NSW Local Government Minister Shelley Hancock has continued to face criticism from some Wagga councillors over delaying council elections for a second time.
The timeline for the delayed elections could see Wagga's new councillors confirmed a few days before Christmas and their first meeting soon after.
The NSW government quietly released a written order on Saturday delaying the elections from September to December 4, 2021.
Wagga councillor Rod Kendall said there would be impacts on council staff and new councillors due to holding the election in early December.
"The date chosen would appear to me to be most appropriate, given that the priority after an election result is formally declared is to get the first meeting of council to happen at the earliest possible time to get the business and governance of council recommencing," he said.
"The letter from the [Local Government] minister indicates that they expect the [results] to be declared between the 21st and 23rd of December, which is a couple of days before Christmas if I remember rightly.
"It then means that elected councillors and general managers are then expected during that time, which is traditionally a break for lots of businesses and local governments, to try and get that council meeting happening within a week or ten days of that declaration.
"It's either not going to happen or it's going to happen at great inconvenience."
Ms Hancock's office did not respond to questions prior to deadline about whether there was a plan for COVID-safe elections developed since May 2020 and why areas with no coronavirus cases like Wagga needed to delay elections.
Ms Hancock did release more information yesterday about how the council elections would be run in December.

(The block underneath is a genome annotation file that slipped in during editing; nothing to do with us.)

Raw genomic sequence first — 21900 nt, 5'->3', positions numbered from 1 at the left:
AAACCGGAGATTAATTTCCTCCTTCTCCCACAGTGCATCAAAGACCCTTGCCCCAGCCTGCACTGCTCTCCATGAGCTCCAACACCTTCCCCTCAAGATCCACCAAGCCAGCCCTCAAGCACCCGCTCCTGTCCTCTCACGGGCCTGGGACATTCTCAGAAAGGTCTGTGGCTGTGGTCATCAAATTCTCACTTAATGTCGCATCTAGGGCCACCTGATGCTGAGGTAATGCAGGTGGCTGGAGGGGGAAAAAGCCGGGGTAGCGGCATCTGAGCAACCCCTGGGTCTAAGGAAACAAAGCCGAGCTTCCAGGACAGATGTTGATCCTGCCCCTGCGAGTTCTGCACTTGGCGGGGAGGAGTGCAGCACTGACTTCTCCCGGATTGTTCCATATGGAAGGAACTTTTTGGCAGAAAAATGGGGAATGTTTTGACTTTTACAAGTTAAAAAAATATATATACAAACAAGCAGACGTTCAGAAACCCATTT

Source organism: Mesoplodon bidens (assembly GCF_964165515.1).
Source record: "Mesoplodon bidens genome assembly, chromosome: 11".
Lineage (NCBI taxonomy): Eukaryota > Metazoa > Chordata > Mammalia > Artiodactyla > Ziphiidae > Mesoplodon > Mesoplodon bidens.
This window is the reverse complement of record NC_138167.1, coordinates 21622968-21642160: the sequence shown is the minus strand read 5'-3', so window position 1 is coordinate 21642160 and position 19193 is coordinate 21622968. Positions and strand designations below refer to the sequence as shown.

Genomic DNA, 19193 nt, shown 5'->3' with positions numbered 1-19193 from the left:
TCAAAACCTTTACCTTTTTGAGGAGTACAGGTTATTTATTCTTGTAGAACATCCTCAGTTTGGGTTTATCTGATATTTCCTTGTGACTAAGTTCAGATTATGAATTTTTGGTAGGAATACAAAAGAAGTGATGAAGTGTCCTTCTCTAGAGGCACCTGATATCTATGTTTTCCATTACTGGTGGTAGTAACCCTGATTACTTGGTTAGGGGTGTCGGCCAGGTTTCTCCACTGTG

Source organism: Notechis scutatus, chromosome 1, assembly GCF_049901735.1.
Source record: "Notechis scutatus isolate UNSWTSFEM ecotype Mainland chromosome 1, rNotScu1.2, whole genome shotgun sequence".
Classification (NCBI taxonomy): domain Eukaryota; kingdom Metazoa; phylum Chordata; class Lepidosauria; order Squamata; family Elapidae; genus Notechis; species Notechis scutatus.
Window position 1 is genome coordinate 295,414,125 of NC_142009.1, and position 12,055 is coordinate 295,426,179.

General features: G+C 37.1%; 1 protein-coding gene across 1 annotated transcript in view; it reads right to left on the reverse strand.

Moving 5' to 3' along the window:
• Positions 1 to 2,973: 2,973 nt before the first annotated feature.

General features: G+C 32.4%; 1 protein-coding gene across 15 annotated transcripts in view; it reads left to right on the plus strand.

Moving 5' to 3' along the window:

"It would be untenable for the government to encourage electors to leave their homes to vote at a time when people are also being advised not to leave their homes unless it is essential to do so, to limit the spread of the virus," the NSW government statement said.
"The government is also concerned that the current outbreak and restrictions may see a low voter turnout at council elections that could jeopardise the legitimacy of election outcomes and public confidence in them."
The statement also said that regional areas had their elections delayed due to the stay at home restrictions imposed around Orange and transmission hotspots identified in other areas.
"The government cannot take the chance that there will be no further outbreaks in regional areas between now and September 4, 2021 that would put council elections in those areas at risk," the statement said.
"Conducting council elections in regional areas will also require the movement of personnel and equipment from Greater Sydney to those areas [which] may cause the virus to be seeded in those areas."
The statement said it was too late to change the Local Government Act to allow council elections to take place entirely by postal and online vote.
Kendall said that he understood the need to make changes because of the pandemic but he had an issue with the lack of consultation with councils about the decision.
"Delays are something, in these COVID times, that we have to understand and work with but the letter advising us from the [Local Government] Minister said she had extensive consultation with NSW Health and extensive conversations with the electoral commission," Cr Kendall said.
"It didn't mention anywhere that she had a conversation with local government and I would have thought amongst the first people she would consult would be local government nsw as the peak representative body.
"Assuming that is the case, it just beggars belief that a decision that effects every local government in NSW would be made without any consultation or discussion with local government at all."
Our journalists work hard to provide local, up-to-date news to the community. This is how you can continue to access our trusted content: